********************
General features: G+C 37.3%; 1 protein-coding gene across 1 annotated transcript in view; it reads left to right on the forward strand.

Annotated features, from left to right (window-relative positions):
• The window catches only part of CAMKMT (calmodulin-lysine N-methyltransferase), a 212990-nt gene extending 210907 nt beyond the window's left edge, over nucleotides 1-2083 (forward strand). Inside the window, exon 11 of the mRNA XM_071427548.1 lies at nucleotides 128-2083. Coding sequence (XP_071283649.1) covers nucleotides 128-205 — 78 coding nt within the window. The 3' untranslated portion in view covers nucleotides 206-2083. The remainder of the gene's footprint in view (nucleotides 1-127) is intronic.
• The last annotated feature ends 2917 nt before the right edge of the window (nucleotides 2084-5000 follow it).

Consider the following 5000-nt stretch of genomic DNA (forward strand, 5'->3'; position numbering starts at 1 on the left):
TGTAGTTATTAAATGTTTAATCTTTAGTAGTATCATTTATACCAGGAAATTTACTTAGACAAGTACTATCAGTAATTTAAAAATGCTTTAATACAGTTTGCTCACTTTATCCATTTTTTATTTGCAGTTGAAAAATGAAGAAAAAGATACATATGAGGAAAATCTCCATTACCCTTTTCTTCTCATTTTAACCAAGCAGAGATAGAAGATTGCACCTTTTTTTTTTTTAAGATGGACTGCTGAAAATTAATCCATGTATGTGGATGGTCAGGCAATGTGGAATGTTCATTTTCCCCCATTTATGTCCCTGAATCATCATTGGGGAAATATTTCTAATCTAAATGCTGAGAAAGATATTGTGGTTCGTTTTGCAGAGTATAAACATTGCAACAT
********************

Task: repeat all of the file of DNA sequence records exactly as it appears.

General features: G+C 37.3%; 1 protein-coding gene across 1 annotated transcript in view; it reads left to right on the forward strand.

Annotated features, from left to right (window-relative positions):
• The window catches only part of CAMKMT (calmodulin-lysine N-methyltransferase), a 212990-nt gene extending 210907 nt beyond the window's left edge, over nucleotides 1-2083 (forward strand). Inside the window, exon 11 of the mRNA XM_071427548.1 lies at nucleotides 128-2083. Coding sequence (XP_071283649.1) covers nucleotides 128-205 — 78 coding nt within the window. The 3' untranslated portion in view covers nucleotides 206-2083. The remainder of the gene's footprint in view (nucleotides 1-127) is intronic.
• The last annotated feature ends 2917 nt before the right edge of the window (nucleotides 2084-5000 follow it).

Consider the following 5000-nt stretch of genomic DNA (forward strand, 5'->3'; position numbering starts at 1 on the left):
TGTAGTTATTAAATGTTTAATCTTTAGTAGTATCATTTATACCAGGAAATTTACTTAGACAAGTACTATCAGTAATTTAAAAATGCTTTAATACAGTTTGCTCACTTTATCCATTTTTTATTTGCAGTTGAAAAATGAAGAAAAAGATACATATGAGGAAAATCTCCATTACCCTTTTCTTCTCATTTTAACCAAGCAGAGATAGAAGATTGCACCTTTTTTTTTTTTAAGATGGACTGCTGAAAATTAATCCATGTATGTGGATGGTCAGGCAATGTGGAATGTTCATTTTCCCCCATTTATGTCCCTGAATCATCATTGGGGAAATATTTCTAATCTAAATGCTGAGAAAGATATTGTGGTTCGTTTTGCAGAGTATAAACATTGCAACAT